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Mr Garrett is ACT law and order spokesman and has campaigned on tougher punishment for criminals.
He entered Parliament in 2008 and was previously a lawyer and legal advisor to the Sensible Sentencing Trust.
He owned a legal practice in Nuku'alofa, Tonga from 1999 to 2003.
His assault conviction was in Tonga in 2002, Campbell Live reported tonight.
The conviction allegedly followed a brawl with a Tongan doctor over the doctor's ex-wife, the show reported.
The doctor was also charged with assault over the incident and paid a $100 fine.
Mr Garrett was ordered to pay a fine or serve three days in prison -- he paid the $10 fine.
He told Campbell Live he was appealing the conviction.
In a statement issued after the show Mr Garrett said in 2002 he was attacked outside a bar by the head of psychiatry at Tonga Hospital, Mapa Puloka.
"Dr Puloka hit me once from behind, breaking my jaw in two places," Mr Garrett said.
He treated in Middlemore Hospital and subsequently laid a complaint with Tongan police.
"(Dr Puloka) then made a complaint about me and claimed that, after he hit me, I broke loose from a bouncer and hit him in the eye, causing damage."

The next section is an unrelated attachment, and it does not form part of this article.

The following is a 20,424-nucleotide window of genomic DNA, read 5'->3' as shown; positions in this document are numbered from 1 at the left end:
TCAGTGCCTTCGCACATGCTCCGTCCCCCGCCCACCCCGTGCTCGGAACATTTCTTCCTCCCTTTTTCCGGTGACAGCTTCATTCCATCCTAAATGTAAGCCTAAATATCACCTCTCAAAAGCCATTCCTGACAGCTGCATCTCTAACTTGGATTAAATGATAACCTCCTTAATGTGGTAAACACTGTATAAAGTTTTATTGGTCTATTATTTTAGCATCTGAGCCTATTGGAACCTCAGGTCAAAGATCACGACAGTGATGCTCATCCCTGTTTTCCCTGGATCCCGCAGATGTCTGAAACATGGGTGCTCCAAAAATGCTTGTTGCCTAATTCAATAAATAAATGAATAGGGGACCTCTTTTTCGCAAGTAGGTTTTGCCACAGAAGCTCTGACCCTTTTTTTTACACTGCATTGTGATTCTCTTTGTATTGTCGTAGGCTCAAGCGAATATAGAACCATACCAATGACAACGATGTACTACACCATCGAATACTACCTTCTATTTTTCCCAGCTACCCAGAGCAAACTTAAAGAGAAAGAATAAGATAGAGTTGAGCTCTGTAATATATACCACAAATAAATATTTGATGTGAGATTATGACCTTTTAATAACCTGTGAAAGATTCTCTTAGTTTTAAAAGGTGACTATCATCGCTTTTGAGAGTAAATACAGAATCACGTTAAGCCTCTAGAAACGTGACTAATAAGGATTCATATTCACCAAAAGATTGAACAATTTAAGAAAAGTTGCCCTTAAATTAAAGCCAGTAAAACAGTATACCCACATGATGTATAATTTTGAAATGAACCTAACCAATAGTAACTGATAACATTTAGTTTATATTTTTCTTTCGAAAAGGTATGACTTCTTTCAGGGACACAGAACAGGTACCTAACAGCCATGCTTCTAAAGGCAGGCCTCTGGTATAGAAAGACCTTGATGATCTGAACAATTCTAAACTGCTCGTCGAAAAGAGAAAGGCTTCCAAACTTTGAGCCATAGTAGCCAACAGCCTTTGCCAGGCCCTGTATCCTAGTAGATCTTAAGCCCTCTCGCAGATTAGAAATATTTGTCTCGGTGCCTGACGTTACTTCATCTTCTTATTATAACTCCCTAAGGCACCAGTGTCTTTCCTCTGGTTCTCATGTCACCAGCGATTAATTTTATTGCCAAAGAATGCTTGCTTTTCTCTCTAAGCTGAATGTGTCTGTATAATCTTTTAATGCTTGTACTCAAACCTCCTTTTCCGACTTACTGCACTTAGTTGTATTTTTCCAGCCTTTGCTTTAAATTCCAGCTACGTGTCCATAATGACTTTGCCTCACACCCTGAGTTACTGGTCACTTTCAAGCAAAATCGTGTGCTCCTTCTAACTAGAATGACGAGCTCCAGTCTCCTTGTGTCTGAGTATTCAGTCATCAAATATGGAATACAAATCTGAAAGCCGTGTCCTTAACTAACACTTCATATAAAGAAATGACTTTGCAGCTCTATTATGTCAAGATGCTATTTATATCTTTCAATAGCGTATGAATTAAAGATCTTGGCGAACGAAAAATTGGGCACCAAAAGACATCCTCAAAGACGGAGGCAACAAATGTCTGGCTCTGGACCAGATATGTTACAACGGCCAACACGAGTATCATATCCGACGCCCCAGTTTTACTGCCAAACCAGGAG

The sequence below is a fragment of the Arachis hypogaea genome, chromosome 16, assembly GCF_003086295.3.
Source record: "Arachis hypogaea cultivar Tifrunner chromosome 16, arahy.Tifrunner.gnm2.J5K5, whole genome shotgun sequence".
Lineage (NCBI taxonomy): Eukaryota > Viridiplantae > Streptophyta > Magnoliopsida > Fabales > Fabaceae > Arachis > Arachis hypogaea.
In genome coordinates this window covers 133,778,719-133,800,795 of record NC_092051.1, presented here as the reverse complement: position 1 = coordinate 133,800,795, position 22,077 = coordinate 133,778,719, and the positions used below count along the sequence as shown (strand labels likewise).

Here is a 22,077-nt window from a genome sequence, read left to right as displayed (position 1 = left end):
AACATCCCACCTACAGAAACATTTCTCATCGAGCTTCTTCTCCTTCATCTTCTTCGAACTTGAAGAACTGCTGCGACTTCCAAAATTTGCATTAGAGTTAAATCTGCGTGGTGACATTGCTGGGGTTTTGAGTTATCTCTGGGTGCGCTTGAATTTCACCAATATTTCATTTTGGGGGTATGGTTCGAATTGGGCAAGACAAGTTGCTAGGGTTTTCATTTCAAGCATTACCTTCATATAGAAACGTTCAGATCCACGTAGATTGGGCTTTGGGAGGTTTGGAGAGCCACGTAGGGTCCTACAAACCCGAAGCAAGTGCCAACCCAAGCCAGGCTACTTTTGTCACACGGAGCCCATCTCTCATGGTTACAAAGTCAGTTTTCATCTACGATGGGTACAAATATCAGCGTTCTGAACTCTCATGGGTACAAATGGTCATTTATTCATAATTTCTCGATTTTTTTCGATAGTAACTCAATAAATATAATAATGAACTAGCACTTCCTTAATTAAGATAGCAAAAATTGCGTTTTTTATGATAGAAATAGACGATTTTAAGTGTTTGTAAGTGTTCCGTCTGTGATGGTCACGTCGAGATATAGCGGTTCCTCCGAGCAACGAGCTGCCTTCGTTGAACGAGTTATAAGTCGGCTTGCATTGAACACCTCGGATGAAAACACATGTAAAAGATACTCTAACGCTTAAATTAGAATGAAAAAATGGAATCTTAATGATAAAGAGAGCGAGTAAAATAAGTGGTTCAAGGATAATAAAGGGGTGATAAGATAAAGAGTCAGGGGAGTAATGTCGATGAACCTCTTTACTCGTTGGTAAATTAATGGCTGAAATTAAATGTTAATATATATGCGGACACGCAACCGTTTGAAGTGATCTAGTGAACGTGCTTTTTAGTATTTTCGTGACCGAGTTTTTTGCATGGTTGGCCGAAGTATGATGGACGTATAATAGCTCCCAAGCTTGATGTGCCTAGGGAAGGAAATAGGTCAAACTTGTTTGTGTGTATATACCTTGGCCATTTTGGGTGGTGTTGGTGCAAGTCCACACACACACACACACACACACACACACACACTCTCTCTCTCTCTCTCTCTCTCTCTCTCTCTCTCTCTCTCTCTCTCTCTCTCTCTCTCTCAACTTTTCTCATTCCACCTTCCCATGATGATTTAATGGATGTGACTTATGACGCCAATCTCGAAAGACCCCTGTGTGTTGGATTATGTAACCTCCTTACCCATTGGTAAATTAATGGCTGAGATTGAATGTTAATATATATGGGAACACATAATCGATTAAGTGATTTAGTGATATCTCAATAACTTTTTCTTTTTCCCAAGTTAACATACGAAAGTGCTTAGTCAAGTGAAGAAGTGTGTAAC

Mr Garrett said that was not true, and NZPA was unable reach Dr Puloka at his home in Tonga.
ACT leader Rodney Hide said he knew about Mr Garrett's conviction before he stood at the 2008 election.
"He explained the circumstances, they seemed perfectly reasonable to me. David Garrett is a person that's had rough background, he worked on the oil rigs for 10 years.
"Anyone can turn their life around," he told Campbell Live.
Mr Hide said he had done things in the past he was not proud of.
"What I judge David Garrett on is his performance as a Parliamentarian, he's been outstanding."
Mr Garrett was in trouble last year for making lewd comments to a woman staff member in Parliament.
Mr Hide at the time told Mr Garrett behaviour that was ok as an oil worker or private citizen was not suitable for a Parliamentarian.
"I actually believe David Garrett that he never hit this guy...a Parliament is a house of representatives, it's not a house of saints."
Mr Garrett lives near Helensville, near Auckland, with his wife and two children.
The three strikes legislation ensures repeat offenders receive maximum sentences with no parole after being convicted with certain offences.